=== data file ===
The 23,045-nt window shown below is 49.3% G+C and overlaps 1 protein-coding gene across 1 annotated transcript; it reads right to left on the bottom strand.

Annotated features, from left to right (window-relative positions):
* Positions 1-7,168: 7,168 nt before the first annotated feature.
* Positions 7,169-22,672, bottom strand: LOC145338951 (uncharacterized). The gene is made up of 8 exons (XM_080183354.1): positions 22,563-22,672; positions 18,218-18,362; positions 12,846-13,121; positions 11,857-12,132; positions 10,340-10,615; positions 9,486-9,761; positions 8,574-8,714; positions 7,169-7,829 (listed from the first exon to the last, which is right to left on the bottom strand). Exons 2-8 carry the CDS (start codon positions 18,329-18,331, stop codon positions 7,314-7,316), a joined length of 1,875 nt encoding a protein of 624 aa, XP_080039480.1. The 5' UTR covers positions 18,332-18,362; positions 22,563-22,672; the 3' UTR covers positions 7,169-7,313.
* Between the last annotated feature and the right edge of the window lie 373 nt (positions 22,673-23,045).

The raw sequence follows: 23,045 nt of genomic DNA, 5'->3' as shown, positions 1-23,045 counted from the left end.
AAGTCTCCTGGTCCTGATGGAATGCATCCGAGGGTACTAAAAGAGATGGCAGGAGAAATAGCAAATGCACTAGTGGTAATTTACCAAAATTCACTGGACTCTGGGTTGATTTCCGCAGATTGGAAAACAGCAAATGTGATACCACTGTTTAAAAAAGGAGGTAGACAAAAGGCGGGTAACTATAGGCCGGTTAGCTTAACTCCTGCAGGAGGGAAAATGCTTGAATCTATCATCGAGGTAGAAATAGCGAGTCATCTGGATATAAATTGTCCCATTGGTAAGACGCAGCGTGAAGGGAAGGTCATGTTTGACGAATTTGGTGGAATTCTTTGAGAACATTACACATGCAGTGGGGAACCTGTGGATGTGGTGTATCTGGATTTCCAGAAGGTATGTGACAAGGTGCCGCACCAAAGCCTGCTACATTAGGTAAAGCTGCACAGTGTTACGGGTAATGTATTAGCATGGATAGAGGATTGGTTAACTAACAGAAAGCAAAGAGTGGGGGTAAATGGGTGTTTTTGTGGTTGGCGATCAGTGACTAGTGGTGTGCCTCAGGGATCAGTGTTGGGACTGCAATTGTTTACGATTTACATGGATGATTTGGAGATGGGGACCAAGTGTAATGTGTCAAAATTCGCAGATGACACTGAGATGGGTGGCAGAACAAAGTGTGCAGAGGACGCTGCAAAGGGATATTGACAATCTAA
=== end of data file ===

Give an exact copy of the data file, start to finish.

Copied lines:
The 23,045-nt window shown below is 49.3% G+C and overlaps 1 protein-coding gene across 1 annotated transcript; it reads right to left on the bottom strand.

Annotated features, from left to right (window-relative positions):
* Positions 1-7,168: 7,168 nt before the first annotated feature.
* Positions 7,169-22,672, bottom strand: LOC145338951 (uncharacterized). The gene is made up of 8 exons (XM_080183354.1): positions 22,563-22,672; positions 18,218-18,362; positions 12,846-13,121; positions 11,857-12,132; positions 10,340-10,615; positions 9,486-9,761; positions 8,574-8,714; positions 7,169-7,829 (listed from the first exon to the last, which is right to left on the bottom strand). Exons 2-8 carry the CDS (start codon positions 18,329-18,331, stop codon positions 7,314-7,316), a joined length of 1,875 nt encoding a protein of 624 aa, XP_080039480.1. The 5' UTR covers positions 18,332-18,362; positions 22,563-22,672; the 3' UTR covers positions 7,169-7,313.
* Between the last annotated feature and the right edge of the window lie 373 nt (positions 22,673-23,045).

The raw sequence follows: 23,045 nt of genomic DNA, 5'->3' as shown, positions 1-23,045 counted from the left end.
AAGTCTCCTGGTCCTGATGGAATGCATCCGAGGGTACTAAAAGAGATGGCAGGAGAAATAGCAAATGCACTAGTGGTAATTTACCAAAATTCACTGGACTCTGGGTTGATTTCCGCAGATTGGAAAACAGCAAATGTGATACCACTGTTTAAAAAAGGAGGTAGACAAAAGGCGGGTAACTATAGGCCGGTTAGCTTAACTCCTGCAGGAGGGAAAATGCTTGAATCTATCATCGAGGTAGAAATAGCGAGTCATCTGGATATAAATTGTCCCATTGGTAAGACGCAGCGTGAAGGGAAGGTCATGTTTGACGAATTTGGTGGAATTCTTTGAGAACATTACACATGCAGTGGGGAACCTGTGGATGTGGTGTATCTGGATTTCCAGAAGGTATGTGACAAGGTGCCGCACCAAAGCCTGCTACATTAGGTAAAGCTGCACAGTGTTACGGGTAATGTATTAGCATGGATAGAGGATTGGTTAACTAACAGAAAGCAAAGAGTGGGGGTAAATGGGTGTTTTTGTGGTTGGCGATCAGTGACTAGTGGTGTGCCTCAGGGATCAGTGTTGGGACTGCAATTGTTTACGATTTACATGGATGATTTGGAGATGGGGACCAAGTGTAATGTGTCAAAATTCGCAGATGACACTGAGATGGGTGGCAGAACAAAGTGTGCAGAGGACGCTGCAAAGGGATATTGACAATCTAA